Tolkien’s Unconventional Hook: An Examination of the Beginning of The Lord of the Rings

The Lord of the Rings by J.R.R. Tolkien (Mariner Books 2002) pp. 96-119

Beginning a story in the middle of the action is a common and effective solution to a problem that many writers face: hooking the reader. As many readers and writers know, if a reader isn’t hooked within their first few minutes of a read, they are far less likely to continue reading and eventually finish the story. Dropping the reader into the action is a clever way to grab their interest. In medias res is the literary term for this – translated from Latin as “into the midst of things”. It is perhaps curious, then, that Tolkien didn’t exactly do this when he began The Lord of the Rings, one of the most classic, beloved works of literature of the 20th century, if not of all time.

If you’ve seen Peter Jackson’s film adaptation of the book, you will know that the story begins in medias res, detailing the origin of the One Ring and the struggle against Sauron by The Last Alliance of Elves and Men at the Siege of Barad-dûr during the Second Age, but this is not the case in the book. The Lord of the Rings begins far more modestly, in the most unassuming of ways: the planning of Bilbo Baggins’ one hundred and eleventh birthday.

So why is it important to acknowledge Tolkien’s decision to begin this epic tale of great battles, monsters, wizards, and magic on such a modest foot (there is probably a Proudfeet joke there somewhere, but I’m not funny enough to cash in)? In a way, Tolkien asked a great deal of his readers with the way he began the book. The party planning in Hobbiton goes on for what many readers consider to be a laborious length of reading time, and this opinion isn’t entirely unfair, even to great lovers of the book. I think it is imperative that we recognize the great importance that Tolkien placed on our understanding of Hobbits.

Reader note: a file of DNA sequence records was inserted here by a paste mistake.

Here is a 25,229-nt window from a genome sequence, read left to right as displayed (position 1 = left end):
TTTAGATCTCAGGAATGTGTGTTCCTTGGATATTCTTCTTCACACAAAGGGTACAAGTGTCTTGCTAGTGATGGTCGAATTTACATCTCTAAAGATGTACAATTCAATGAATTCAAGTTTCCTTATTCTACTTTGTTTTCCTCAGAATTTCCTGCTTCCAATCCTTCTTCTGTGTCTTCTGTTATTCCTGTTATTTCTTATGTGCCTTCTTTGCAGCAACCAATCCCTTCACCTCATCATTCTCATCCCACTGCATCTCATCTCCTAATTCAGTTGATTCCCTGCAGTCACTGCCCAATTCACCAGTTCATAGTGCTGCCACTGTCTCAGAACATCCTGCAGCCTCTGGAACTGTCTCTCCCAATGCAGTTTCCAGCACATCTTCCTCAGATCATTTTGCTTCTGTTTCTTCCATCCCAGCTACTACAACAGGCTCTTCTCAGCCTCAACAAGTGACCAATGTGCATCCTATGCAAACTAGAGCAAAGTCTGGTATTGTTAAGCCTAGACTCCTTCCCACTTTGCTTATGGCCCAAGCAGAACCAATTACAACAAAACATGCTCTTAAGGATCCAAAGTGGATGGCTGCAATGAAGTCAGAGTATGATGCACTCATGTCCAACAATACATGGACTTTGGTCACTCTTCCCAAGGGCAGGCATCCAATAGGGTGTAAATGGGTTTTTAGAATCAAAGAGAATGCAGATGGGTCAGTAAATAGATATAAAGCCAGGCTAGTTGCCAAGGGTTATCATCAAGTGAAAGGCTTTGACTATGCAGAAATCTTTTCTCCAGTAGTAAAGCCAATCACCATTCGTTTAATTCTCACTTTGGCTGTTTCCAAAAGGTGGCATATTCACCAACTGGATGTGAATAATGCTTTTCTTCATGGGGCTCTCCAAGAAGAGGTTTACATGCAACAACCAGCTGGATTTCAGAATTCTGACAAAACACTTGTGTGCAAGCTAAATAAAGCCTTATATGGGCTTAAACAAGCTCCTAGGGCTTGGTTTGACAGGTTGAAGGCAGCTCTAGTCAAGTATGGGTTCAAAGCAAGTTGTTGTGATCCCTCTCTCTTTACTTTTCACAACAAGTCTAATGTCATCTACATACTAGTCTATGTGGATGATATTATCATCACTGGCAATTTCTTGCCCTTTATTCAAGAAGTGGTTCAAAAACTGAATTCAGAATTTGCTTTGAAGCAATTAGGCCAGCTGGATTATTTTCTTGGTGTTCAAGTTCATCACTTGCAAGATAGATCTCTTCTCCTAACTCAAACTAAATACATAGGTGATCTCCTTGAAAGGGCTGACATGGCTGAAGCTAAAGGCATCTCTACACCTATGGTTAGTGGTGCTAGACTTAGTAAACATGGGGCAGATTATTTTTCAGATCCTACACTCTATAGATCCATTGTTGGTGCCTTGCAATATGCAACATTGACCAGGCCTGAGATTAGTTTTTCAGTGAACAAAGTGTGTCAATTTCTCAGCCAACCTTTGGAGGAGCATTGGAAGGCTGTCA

I really believe that Tolkien was keenly aware of scope when he penned this story (I’ll go into further detail on this in future posts), and understanding the scope of the War of the Ring requires us, as readers, to be intimately aware of the nature of Hobbits – these most unlikely of creatures to carry the fate of Middle-Earth on their backs. Personally, I have had life experiences in which I was thrust into the midst of things – in medias res – and I have had life experiences that started with me feeling like Ham Gamgee when he said, “Don’t go getting mixed up in the business of your betters, or you’ll land in trouble too big for you”. Both types of experiences have been memorable and transformative, but if I think about it I feel, in those endeavors with humbler beginnings, a more profound sense of ownership over their narrative, because I was just a peace-loving Hobbit, “still in love with the Shire, with woods and fields and little rivers”, who set out on a quest much bigger than myself and got swept away.

In summary, I encourage you, readers, whether delving into The Lord of the Rings for the first time or revisiting the story again, to take your time to acquire an intimacy with and a fondness for the Hobbits that Tolkien clearly wanted so desperately for us to care deeply for. Take part in the good food and drink, attend Bilbo’s birthday, revel in Gandalf’s fireworks – then at journey’s end you may find that you look back with tremendous affection on that birthday party and the comforts of home.



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